Italian-owned auto giant Fiat Chrysler became the first major car manufacturer Wednesday to offer payments to hackers who find software flaws or other security vulnerabilities in their products, the company said.
The bug bounty program will be run by Bugcrowd, a platform that allows security researchers to crowdsource their search for vulnerabilities in third-party products, Fiat Chrysler announced in a release. It will pay researchers between $150 and $1,500, depending on the severity of the bugs.
The move follows a recall of 1.4 million vehicles by the firm last year, after a Jeep Cherokee was famously hacked by Charlie Miller and Chris Valasek.
Although Fiat is the first automaker to offer a bounty, GM hired HackerOne in January to provide a responsible disclosure channel for security researchers, though without any bounty involved. Tesla has run a bounty program through Bugcrowd for more than a year, offering up to $10,000 for the worst security flaws.
“There are a lot of people that like to tinker with their vehicles or tinker with IT systems,” said Titus Melnyk, senior manager of security architecture for the automaker. “We want to encourage independent security researchers to reach out to us and share what they’ve found so that we can fix potential vulnerabilities before they’re an issue for our consumers.”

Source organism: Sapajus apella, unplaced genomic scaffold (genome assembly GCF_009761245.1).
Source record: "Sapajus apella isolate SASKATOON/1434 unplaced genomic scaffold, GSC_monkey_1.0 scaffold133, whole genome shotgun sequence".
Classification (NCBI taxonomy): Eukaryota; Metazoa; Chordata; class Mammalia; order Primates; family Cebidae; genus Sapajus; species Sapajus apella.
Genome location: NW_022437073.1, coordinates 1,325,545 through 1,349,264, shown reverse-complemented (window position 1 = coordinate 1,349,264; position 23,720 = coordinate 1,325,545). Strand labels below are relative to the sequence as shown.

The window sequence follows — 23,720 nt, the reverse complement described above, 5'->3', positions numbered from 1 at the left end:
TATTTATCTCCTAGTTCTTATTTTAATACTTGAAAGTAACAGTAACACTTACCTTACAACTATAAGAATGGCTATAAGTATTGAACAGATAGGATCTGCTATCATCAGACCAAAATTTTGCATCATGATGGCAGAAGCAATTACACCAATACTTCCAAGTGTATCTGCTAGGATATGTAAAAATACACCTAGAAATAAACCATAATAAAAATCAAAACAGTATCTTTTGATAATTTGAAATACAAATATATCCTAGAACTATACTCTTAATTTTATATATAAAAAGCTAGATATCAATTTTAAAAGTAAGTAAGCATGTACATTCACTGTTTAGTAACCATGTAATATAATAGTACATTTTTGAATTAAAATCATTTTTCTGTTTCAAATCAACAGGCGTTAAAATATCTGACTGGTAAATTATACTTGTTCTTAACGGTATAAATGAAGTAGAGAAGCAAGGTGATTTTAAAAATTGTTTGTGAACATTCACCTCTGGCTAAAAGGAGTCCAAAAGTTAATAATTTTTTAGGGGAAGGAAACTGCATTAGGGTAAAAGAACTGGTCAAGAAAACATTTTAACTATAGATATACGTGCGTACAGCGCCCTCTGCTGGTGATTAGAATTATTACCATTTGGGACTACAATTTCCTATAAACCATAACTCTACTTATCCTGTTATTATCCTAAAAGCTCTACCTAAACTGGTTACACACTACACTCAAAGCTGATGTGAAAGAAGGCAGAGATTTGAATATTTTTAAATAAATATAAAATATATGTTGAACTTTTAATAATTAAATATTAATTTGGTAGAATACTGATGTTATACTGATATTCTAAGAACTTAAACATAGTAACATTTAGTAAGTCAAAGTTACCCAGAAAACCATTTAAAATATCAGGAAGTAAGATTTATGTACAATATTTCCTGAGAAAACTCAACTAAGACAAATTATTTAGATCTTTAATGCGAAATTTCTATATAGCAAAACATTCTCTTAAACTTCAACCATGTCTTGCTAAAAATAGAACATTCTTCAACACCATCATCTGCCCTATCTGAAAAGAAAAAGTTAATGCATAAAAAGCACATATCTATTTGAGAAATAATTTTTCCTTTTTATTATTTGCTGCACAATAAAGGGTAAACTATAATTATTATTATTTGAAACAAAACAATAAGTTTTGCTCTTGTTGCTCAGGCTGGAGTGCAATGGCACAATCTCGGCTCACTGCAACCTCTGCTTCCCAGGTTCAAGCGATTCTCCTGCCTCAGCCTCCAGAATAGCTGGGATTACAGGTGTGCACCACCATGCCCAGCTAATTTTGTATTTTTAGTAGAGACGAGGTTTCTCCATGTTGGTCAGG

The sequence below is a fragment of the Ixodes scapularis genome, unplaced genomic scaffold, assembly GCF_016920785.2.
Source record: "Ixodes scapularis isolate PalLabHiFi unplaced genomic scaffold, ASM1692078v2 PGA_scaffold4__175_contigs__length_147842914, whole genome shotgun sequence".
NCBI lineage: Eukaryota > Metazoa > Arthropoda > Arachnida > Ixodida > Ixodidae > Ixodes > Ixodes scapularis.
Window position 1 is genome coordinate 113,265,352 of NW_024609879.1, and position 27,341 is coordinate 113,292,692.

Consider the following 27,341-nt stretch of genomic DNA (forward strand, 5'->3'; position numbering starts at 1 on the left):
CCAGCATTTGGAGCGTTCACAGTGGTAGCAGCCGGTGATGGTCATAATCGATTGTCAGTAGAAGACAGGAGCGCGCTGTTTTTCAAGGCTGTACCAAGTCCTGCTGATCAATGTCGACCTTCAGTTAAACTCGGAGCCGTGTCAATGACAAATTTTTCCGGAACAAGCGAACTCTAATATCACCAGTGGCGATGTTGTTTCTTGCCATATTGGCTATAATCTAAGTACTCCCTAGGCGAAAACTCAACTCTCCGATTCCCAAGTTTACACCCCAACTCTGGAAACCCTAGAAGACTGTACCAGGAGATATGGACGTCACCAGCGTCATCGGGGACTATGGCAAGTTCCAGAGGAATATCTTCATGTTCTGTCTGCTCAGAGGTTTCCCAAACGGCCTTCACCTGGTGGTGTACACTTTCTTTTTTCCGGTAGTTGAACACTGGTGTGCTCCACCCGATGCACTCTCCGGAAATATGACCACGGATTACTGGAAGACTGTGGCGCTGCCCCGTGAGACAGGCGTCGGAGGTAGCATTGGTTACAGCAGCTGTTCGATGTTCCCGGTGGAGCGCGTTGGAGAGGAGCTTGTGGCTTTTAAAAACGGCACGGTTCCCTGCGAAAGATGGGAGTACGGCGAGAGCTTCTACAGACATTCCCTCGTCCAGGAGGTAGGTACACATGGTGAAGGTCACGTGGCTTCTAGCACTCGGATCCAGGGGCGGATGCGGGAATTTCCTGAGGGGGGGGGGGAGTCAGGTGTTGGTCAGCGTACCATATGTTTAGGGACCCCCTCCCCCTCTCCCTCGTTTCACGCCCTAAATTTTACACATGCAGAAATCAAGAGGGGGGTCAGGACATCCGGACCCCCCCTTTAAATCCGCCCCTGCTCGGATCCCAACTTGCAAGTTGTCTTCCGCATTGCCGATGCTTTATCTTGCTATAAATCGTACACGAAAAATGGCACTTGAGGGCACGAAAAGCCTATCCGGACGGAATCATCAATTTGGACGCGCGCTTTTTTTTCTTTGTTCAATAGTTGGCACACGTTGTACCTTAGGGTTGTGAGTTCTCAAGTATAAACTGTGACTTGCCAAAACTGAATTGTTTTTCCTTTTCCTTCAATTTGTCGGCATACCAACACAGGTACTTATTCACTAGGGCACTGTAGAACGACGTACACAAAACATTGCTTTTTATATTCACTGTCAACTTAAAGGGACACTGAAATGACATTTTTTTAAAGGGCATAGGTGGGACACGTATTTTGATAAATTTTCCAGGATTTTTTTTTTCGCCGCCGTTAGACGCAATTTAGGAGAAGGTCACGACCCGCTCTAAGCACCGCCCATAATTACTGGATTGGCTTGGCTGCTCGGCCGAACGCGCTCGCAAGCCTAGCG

The bounty program page on Bugcrowd’s website enumerates a long lists of exclusions — products or services not covered by the program. They include DDoS attacks, “vulnerabilities relating to SSO and federation technologies,” and flaws in the login or password recovery process.
“The consumer is starting to understand that these days the car is basically a two-ton computer,” said Casey Ellis, CEO and founder of Bugcrowd. He added that Fiat Chrysler customers “are the real winners of this bounty program; they’re receiving an even safer and more secure product both now and into the future.”